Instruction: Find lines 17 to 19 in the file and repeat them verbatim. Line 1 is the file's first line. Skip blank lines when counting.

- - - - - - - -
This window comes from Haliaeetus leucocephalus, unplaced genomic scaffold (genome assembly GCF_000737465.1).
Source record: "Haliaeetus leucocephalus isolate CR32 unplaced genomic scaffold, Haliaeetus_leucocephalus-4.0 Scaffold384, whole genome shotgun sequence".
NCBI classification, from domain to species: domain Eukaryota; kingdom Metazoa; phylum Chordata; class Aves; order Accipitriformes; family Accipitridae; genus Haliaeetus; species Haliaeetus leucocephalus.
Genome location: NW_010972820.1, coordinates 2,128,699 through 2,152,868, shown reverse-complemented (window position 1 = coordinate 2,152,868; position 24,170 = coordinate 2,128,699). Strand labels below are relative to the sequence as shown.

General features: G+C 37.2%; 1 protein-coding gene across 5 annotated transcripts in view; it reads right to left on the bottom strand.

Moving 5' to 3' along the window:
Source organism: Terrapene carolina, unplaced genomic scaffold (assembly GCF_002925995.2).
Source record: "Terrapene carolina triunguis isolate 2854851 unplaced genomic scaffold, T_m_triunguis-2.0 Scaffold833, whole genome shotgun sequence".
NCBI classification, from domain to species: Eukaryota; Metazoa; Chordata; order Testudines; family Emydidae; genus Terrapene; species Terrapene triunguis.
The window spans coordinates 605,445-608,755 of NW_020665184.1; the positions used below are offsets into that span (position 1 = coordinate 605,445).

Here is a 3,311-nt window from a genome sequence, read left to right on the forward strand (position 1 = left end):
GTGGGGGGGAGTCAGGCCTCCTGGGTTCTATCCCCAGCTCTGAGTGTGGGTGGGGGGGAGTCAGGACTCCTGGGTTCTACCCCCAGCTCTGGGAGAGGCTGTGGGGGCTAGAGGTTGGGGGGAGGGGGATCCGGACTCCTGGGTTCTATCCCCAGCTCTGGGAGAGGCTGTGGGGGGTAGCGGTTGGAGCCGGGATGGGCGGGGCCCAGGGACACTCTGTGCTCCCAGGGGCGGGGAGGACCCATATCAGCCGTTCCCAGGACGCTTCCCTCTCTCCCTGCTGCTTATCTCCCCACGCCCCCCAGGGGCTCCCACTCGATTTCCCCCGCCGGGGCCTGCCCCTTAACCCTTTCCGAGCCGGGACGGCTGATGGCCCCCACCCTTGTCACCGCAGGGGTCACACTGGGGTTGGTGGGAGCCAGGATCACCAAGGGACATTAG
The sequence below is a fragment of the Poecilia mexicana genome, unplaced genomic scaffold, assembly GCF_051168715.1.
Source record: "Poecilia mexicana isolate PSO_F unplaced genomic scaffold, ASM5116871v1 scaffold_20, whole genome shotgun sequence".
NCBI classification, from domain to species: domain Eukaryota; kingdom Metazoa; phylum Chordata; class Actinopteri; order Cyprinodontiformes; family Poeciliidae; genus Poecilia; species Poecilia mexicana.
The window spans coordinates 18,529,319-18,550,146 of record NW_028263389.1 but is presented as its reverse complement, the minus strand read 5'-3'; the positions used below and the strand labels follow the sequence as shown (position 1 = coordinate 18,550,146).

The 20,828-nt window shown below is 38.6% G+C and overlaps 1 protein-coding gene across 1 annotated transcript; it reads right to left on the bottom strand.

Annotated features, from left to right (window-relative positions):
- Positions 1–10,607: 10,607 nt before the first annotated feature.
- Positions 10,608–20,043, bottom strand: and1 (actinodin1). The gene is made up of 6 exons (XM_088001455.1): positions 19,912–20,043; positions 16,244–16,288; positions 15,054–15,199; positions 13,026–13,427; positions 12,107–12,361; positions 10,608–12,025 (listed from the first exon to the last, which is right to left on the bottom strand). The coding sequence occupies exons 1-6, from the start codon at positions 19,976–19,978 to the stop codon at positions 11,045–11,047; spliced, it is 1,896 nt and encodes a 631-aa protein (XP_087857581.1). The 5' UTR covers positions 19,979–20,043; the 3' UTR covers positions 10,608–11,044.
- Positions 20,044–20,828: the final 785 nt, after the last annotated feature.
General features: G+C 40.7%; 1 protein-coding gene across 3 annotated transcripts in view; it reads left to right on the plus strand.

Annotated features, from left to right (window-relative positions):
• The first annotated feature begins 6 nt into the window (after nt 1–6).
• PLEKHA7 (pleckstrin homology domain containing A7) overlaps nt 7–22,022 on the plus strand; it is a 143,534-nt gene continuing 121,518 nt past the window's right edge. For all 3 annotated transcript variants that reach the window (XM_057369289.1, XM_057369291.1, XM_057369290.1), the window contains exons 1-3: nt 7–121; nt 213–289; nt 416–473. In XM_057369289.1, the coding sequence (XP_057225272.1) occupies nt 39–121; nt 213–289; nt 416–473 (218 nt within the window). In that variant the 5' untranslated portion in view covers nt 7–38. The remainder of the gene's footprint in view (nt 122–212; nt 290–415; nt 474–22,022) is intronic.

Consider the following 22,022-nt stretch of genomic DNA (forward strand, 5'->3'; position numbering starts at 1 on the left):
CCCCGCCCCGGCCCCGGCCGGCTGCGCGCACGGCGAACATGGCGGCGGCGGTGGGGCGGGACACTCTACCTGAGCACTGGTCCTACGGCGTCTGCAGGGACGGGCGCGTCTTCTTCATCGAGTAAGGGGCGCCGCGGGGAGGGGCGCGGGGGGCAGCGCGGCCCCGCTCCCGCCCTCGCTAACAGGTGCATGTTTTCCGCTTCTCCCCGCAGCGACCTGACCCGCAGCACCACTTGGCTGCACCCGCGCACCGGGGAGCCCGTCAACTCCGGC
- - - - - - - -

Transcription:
The 20,828-nt window shown below is 38.6% G+C and overlaps 1 protein-coding gene across 1 annotated transcript; it reads right to left on the bottom strand.

Annotated features, from left to right (window-relative positions):
- Positions 1–10,607: 10,607 nt before the first annotated feature.